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Jesus FAQ



The following list is not designed to discuss doctrine, or provide in-depth teaching. It is merely a resource center for factual information about Jesus while further learning pointers are included. For more in-depth learning go to the Jesus Links section of this site.

Further questions and comments could be addressed to:

Bible@juliantrubin.com
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Jesus Questions Index

Who was Jesus?
What is the meaning of the name Jesus Christ?
Is Jesus’ advent prophesied in the Old Testament?
What are the sources of Information on Jesus?
What are the Gospels?
Who were the Apostles?
What common religious practices did Jesus practice?
What was the essence of Jesus’ teachings?
Why was Jesus crucified?
What is the symbol of the cross and its significance?
Did Jesus really exist?
What is the Shroud of Turin?
What is the Gospel of Judas?
Illustrated Jesus Timeline


Answers



Who was Jesus?
Jesus, or Jesus Christ, is the central figure of Christianity, a Jew, born (ca. 4-8 BC) in Bethlehem in Judea, Palestine. Traditionally, the Christians have seen him as the Messiah, the incarnate Son of God, and as having been divinely conceived by Mary, the wife of Joseph, a carpenter of Nazareth; and that by faith in Jesus one may attain salvation and eternal life. He was crucified (ca. 29 AD) after a brief public ministry during Pontius Pilate's term as prefect of Judea.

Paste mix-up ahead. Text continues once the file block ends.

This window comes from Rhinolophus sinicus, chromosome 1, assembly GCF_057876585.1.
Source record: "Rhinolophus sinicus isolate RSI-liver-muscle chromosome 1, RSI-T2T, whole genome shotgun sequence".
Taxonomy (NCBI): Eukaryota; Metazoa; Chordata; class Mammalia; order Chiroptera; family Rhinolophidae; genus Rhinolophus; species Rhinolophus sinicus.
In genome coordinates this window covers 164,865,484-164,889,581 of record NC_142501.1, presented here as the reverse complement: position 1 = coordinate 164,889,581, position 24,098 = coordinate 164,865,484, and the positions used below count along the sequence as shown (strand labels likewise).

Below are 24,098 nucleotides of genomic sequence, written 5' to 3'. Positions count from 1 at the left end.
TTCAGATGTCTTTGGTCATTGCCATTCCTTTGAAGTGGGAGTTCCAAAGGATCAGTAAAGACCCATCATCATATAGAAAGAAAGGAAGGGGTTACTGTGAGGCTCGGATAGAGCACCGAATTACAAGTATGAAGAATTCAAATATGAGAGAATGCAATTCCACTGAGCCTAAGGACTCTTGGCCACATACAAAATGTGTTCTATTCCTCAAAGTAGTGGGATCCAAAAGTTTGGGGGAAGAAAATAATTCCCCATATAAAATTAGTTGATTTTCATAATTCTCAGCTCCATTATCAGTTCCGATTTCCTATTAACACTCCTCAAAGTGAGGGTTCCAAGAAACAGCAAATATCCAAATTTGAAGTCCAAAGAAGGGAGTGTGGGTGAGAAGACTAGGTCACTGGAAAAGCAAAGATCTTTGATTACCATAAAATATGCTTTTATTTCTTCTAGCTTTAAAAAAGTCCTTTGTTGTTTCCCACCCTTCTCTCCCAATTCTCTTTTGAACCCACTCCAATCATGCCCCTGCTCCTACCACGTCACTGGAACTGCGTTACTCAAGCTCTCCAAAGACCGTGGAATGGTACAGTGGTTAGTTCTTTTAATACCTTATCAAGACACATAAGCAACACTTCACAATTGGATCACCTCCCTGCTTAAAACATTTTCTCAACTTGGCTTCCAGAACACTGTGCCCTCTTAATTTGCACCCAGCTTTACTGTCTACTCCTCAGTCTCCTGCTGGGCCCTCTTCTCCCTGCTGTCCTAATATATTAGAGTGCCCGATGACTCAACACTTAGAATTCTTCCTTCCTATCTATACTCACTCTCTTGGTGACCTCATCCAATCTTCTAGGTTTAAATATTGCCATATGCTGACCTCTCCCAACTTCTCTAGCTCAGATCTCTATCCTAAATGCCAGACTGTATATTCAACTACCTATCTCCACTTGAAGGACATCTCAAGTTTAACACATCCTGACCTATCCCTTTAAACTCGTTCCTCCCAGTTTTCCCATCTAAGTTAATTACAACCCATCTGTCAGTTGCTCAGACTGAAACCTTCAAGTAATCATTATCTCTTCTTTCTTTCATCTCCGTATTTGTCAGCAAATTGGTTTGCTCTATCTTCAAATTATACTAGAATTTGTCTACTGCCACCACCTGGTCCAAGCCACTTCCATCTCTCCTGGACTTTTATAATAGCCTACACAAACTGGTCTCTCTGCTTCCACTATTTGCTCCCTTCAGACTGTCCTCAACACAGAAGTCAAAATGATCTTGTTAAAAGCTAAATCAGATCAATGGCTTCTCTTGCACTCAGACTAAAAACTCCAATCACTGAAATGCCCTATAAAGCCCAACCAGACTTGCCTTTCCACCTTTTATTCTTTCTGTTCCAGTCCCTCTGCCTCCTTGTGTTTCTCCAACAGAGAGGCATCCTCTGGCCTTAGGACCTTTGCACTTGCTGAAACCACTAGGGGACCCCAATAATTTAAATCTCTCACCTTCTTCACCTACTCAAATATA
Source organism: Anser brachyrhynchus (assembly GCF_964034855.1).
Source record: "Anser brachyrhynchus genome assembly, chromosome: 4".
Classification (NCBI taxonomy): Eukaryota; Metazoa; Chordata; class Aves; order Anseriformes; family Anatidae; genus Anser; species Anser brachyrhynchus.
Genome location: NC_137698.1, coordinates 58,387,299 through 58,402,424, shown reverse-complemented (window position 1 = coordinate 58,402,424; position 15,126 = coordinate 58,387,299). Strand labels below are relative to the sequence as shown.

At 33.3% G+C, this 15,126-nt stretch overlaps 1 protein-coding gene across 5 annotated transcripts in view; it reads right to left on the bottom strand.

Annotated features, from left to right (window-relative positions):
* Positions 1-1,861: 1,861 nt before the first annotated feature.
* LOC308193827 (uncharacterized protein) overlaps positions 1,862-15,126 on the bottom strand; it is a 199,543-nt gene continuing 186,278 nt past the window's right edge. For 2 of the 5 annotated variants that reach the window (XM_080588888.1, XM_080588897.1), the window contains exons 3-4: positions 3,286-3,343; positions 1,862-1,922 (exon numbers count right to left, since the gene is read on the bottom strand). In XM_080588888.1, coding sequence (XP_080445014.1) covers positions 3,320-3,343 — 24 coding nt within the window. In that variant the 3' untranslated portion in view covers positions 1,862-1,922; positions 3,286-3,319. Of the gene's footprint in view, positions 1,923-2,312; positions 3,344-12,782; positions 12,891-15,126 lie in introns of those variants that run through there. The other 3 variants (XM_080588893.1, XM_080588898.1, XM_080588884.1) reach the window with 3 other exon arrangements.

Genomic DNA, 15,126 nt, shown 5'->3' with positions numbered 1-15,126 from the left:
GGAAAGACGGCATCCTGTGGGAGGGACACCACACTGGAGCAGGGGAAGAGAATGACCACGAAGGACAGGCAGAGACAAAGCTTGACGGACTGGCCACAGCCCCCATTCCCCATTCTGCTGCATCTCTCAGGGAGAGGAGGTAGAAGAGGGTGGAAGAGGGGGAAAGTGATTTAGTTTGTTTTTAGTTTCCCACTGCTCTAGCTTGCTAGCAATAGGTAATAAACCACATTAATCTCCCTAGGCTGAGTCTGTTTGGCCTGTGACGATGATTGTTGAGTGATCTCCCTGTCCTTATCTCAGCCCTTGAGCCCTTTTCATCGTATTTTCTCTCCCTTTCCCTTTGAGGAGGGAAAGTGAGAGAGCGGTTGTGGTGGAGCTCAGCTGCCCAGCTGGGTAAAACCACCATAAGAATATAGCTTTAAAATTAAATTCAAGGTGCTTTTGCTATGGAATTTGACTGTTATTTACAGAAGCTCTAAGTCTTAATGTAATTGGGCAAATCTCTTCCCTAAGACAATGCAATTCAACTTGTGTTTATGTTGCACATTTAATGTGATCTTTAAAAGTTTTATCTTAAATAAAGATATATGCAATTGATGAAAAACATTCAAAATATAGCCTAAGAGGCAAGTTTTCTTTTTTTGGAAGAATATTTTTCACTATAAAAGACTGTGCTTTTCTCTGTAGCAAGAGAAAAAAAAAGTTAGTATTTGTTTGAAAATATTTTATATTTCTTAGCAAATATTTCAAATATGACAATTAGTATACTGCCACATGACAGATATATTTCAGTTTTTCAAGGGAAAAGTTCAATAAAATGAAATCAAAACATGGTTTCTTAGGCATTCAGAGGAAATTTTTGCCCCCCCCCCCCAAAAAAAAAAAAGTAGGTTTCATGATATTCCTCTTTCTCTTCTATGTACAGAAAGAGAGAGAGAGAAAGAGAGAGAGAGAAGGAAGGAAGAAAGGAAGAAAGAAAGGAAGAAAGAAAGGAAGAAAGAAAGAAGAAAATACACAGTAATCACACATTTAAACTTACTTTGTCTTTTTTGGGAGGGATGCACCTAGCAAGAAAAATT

What is the meaning of the name Jesus Christ?
The name Jesus is derived from a Greek rendering of the Hebrew name Joshua, or in full Yehoshuah (Yahweh/God is deliverance).
The title Christ is derived from the Greek christos, a translation of the Hebrew mashiakh (anointed one), or Messiah. “Christ” was used by Jesus' early followers, who regarded him as the promised deliverer of Israel and later was made part of Jesus' proper name by the church, which regards him as the redeemer of all humanity.



Is Jesus’ advent prophesied in the Old Testament?
According to the Christian faith, Jesus Christ is prophesied in more than 200 prophecies in the Old Testament relating to his birth, life, death and resurrection. But others, unbelievers or critical scholars, maintain that those prophecies have been written after Jesus death or adopted by Christian theology retroactively.
A few notable examples of those prophecies:

“Behold, the days come, saith the LORD, that I will make a new covenant with the house of Israel, and with the house of Judah.” (Jeremiah 31:31)

"Hear you now, O house of David; Is it a small thing for you to weary men, but will you weary my God also? Therefore the LORD himself shall give you a sign; A virgin shall conceive, and bear a son, and shall call his name Immanuel." (Isaiah 7:13-14)